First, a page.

Coca-Cola’s new plant begins in earnest a race with PepsiCo Inc. (PEP) to control beverage markets in the Southeast Asia nation, which reopened its borders last year to foreign investment. Myanmar President Thein Sein has allowed more political freedom and loosened economic controls since coming to power two years ago, attracting companies such as Ford Motor Co., MasterCard Inc. (MA) and Unilever NV. (UNA)

The country is boosting economic, military and political ties with Western nations after years of isolation that left its 64 million people among Asia’s poorest. Its transition to democracy last year after about five decades of military rule prompted the U.S. to ease sanctions last May.

Boosting Ties

Coca-Cola will need to focus on distribution to win over the nation’s consumers, Kent said. PepsiCo has been building drinks distribution in the country, will soon distribute snacks there and is pursuing plans for a factory.

“As important as price, it is availability, it is serving the product in the right conditions, making it available, making it at an arms reach of desire,” Kent said. “We have plans to ensure that we have the best, most modern 21st century consumer distribution system in the country.”

While Coca-Cola left Myanmar about 60 years ago, PepsiCo has more recent experience in the nation. The world’s largest snack maker pulled out of Myanmar in 1997 after activists urged the company to sever ties with the military dictatorship because of human-rights violations.

Unilever has said it will focus on opportunities in new markets in Southeast Asia, such as Myanmar, which could be “another Vietnam” in 20 years, according to Peter Ter-Kulve, the London- and Rotterdam-based company’s chief executive officer for Southeast Asia. The company is already selling its products through 100,000 outlets in the country, he said in an interview last month.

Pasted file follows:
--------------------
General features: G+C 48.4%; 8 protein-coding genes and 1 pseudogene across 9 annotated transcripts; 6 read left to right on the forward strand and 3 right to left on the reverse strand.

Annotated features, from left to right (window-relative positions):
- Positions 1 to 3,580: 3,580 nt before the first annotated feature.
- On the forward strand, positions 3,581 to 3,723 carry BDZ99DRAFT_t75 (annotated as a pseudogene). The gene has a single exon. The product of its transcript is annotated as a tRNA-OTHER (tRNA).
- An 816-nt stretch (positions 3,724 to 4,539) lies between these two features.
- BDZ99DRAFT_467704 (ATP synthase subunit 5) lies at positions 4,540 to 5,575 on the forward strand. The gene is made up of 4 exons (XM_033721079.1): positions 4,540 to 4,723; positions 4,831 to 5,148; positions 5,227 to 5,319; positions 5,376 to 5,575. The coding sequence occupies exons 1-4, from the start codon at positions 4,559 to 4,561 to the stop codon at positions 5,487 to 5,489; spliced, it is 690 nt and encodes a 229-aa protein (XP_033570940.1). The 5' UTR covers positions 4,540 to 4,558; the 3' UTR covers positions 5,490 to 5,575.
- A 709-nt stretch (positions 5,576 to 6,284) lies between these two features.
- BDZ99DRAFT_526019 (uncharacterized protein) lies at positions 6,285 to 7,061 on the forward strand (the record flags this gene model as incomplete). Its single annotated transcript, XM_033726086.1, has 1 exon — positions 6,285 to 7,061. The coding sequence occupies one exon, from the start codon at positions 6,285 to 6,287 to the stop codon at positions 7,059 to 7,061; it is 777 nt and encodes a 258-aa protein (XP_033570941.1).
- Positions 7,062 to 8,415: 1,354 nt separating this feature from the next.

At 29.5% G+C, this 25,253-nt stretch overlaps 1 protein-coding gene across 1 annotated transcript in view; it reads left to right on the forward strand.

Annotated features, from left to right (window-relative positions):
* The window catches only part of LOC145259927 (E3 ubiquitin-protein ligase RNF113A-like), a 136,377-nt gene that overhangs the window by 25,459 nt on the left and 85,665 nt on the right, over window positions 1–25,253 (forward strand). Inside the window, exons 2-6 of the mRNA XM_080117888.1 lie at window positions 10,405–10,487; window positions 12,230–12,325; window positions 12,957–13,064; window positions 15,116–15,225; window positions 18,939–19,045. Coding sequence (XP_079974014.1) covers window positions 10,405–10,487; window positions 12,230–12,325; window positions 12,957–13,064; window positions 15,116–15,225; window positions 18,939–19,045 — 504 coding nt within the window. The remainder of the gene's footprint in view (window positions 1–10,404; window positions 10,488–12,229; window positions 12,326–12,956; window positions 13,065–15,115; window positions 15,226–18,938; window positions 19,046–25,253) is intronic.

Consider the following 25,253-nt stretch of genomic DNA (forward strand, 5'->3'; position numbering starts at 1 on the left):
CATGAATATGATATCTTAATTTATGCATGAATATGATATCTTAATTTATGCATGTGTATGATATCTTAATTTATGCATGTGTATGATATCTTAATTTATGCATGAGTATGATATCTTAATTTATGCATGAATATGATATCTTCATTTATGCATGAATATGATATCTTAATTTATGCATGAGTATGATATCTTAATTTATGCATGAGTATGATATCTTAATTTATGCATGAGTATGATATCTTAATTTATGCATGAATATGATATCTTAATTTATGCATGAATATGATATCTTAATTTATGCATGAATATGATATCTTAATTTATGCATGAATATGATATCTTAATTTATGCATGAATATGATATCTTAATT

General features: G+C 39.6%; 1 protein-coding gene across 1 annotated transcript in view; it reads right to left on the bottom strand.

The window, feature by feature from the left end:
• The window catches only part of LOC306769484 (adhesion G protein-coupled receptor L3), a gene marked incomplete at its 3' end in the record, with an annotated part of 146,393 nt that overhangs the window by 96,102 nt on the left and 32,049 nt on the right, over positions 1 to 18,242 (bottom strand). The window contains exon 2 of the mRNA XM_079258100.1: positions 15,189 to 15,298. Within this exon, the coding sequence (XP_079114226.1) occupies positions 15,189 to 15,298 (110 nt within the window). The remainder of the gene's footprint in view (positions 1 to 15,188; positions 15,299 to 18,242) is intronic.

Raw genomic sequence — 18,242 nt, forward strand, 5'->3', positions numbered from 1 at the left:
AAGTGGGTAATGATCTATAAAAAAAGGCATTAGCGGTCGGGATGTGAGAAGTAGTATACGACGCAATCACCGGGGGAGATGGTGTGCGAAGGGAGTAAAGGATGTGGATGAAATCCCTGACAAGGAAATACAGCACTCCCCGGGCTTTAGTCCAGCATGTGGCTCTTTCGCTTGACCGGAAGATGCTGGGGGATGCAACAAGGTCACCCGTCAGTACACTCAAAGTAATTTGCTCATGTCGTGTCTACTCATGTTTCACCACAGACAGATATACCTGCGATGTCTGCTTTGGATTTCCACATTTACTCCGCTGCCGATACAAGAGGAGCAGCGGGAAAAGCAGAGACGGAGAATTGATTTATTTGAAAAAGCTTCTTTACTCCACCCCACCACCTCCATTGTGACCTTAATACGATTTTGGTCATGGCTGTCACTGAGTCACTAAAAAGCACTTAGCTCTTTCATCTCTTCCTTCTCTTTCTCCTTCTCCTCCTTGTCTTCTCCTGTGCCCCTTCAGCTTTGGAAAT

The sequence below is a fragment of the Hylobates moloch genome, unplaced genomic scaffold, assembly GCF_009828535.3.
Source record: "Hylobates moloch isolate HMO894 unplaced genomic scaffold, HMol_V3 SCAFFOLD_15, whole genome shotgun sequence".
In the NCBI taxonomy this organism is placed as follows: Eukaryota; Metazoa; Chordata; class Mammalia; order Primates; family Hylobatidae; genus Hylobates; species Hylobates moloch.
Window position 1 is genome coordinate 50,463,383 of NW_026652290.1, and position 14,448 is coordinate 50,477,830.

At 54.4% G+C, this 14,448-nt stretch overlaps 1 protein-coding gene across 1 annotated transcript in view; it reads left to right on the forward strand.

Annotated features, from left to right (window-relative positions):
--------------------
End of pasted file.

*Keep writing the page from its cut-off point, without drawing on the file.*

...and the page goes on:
To contact the reporters on this story: Duane D. Stanford in Atlanta at; Haslinda Amin in Singapore at

About bambooinnovator
Kee Koon Boon (“KB”) is the co-founder and director of HERO Investment Management which provides specialized fund management and investment advisory services to the ARCHEA Asia HERO Innovators Fund (, the only Asian SMID-cap tech-focused fund in the industry. KB is an internationally featured investor rooted in the principles of value investing for over a decade as a fund manager and analyst in the Asian capital markets who started his career at a boutique hedge fund in Singapore where he was with the firm since 2002 and was also part of the core investment committee in significantly outperforming the index in the 10-year-plus-old flagship Asian fund. He was also the portfolio manager for Asia-Pacific equities at Korea’s largest mutual fund company. Prior to setting up the H.E.R.O. Innovators Fund, KB was the Chief Investment Officer & CEO of a Singapore Registered Fund Management Company (RFMC) where he is responsible for listed Asian equity investments. KB had taught accounting at the Singapore Management University (SMU) as a faculty member and also pioneered the 15-week course on Accounting Fraud in Asia as an official module at SMU. KB remains grateful and honored to be invited by Singapore’s financial regulator Monetary Authority of Singapore (MAS) to present to their top management team about implementing a world’s first fact-based forward-looking fraud detection framework to bring about benefits for the capital markets in Singapore and for the public and investment community. KB also served the community in sharing his insights in writing articles about value investing and corporate governance in the media that include Business Times, Straits Times, Jakarta Post, Manual of Ideas, Investopedia, TedXWallStreet. He had also presented in top investment, banking and finance conferences in America, Italy, Sydney, Cape Town, HK, China. He has trained CEOs, entrepreneurs, CFOs, management executives in business strategy & business model innovation in Singapore, HK and China.